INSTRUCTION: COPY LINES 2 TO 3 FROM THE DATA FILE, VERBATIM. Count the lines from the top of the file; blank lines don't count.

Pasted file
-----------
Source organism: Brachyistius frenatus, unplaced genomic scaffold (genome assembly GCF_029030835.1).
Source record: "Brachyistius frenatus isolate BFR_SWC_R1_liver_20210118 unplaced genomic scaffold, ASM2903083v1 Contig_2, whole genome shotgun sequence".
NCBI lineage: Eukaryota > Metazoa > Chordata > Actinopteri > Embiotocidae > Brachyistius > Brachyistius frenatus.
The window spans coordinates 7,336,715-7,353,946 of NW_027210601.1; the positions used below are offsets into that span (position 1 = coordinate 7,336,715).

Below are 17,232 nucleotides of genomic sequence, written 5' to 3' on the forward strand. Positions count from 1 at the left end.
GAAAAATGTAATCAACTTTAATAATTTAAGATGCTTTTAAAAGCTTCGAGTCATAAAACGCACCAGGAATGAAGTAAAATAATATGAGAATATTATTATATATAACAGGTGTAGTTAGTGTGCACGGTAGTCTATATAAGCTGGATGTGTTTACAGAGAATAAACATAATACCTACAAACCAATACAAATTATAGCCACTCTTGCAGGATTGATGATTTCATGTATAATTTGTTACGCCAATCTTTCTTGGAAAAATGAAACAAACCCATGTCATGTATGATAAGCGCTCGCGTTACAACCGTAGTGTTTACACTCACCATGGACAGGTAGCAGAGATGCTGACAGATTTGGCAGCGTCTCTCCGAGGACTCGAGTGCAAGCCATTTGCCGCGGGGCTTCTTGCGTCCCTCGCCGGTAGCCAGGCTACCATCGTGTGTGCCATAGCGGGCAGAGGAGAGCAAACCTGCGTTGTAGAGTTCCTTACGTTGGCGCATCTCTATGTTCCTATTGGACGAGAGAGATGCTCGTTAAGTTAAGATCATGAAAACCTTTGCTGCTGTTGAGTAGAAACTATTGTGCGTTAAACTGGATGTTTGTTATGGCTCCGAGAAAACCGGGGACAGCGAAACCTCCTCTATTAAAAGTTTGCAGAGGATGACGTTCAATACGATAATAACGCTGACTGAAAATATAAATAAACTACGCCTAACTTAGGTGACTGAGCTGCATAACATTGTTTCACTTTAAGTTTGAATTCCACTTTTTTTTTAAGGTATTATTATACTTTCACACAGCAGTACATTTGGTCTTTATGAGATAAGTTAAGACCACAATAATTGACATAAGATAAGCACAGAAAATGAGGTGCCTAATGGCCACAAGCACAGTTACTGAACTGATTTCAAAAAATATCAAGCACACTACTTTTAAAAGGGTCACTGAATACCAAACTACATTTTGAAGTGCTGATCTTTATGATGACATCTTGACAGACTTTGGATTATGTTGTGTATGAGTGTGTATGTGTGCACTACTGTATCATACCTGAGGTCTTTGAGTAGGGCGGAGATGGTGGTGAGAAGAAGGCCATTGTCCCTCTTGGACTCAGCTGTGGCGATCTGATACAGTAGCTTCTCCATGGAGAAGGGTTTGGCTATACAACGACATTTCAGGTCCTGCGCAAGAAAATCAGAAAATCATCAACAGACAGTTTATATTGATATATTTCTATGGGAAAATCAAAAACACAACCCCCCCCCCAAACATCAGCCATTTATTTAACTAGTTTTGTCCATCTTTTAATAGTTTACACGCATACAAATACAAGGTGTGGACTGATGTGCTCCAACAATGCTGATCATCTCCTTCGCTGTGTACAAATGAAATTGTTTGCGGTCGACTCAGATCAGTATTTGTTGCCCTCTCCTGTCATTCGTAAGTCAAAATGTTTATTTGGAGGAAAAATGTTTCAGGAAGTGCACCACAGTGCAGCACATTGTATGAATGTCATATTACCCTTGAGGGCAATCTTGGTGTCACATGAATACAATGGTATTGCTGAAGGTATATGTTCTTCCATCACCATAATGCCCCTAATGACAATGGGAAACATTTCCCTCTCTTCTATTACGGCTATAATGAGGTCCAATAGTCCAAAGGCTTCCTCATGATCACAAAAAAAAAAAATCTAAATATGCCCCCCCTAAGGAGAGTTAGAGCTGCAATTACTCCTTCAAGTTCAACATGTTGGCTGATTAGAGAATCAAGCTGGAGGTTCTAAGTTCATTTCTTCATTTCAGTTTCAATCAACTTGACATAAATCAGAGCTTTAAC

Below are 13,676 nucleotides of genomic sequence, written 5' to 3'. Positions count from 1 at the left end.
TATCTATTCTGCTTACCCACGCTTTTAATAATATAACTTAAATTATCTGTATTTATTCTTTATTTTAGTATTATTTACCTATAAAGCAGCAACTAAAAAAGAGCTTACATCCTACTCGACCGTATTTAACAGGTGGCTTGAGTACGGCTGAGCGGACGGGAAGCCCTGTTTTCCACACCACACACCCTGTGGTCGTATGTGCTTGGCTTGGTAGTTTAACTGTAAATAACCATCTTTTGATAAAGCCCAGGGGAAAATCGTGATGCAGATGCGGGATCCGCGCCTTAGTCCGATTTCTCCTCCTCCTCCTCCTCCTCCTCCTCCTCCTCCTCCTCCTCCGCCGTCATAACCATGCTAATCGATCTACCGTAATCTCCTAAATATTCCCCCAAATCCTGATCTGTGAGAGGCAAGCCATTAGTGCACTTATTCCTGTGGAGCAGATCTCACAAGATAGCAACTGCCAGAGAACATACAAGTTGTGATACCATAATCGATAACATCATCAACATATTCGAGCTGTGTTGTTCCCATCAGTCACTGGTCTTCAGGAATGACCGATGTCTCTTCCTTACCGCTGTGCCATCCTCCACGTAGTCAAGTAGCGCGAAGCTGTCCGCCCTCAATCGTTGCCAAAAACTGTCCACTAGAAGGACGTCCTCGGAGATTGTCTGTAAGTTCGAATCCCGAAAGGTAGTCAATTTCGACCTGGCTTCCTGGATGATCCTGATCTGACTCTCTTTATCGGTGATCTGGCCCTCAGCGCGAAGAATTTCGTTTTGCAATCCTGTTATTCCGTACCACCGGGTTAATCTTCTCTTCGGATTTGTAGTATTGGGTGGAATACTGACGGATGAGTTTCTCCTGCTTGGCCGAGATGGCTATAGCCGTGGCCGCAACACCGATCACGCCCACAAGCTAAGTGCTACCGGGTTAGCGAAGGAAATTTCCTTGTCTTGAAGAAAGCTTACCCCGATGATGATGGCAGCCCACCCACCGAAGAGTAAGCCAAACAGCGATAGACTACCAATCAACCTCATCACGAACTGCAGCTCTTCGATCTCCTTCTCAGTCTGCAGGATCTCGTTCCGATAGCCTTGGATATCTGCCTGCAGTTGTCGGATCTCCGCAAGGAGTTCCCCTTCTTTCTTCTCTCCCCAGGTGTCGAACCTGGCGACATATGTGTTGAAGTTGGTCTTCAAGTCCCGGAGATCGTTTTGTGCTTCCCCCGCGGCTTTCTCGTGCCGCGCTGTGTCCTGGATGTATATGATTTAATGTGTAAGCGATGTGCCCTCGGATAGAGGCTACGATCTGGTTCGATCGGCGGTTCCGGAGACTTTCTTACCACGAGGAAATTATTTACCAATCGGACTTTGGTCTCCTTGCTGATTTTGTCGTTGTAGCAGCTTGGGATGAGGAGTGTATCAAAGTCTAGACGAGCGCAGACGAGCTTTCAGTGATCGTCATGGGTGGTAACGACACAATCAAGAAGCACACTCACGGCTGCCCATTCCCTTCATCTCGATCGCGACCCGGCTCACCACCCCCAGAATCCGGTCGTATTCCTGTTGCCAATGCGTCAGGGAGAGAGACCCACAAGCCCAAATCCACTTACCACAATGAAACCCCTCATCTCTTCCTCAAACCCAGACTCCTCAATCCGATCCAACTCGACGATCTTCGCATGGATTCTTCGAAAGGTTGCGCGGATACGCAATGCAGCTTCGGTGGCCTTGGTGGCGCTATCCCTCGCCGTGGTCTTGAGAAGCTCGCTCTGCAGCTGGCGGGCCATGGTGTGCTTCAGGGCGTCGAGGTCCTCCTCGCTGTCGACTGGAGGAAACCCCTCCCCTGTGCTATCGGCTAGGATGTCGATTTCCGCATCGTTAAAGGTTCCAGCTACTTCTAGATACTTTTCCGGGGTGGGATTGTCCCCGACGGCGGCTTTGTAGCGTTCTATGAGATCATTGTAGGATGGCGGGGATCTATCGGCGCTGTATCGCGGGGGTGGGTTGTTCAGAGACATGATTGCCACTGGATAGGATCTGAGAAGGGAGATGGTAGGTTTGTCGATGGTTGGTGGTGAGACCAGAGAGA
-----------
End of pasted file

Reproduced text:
Source record: "Brachyistius frenatus isolate BFR_SWC_R1_liver_20210118 unplaced genomic scaffold, ASM2903083v1 Contig_2, whole genome shotgun sequence".
NCBI lineage: Eukaryota > Metazoa > Chordata > Actinopteri > Embiotocidae > Brachyistius > Brachyistius frenatus.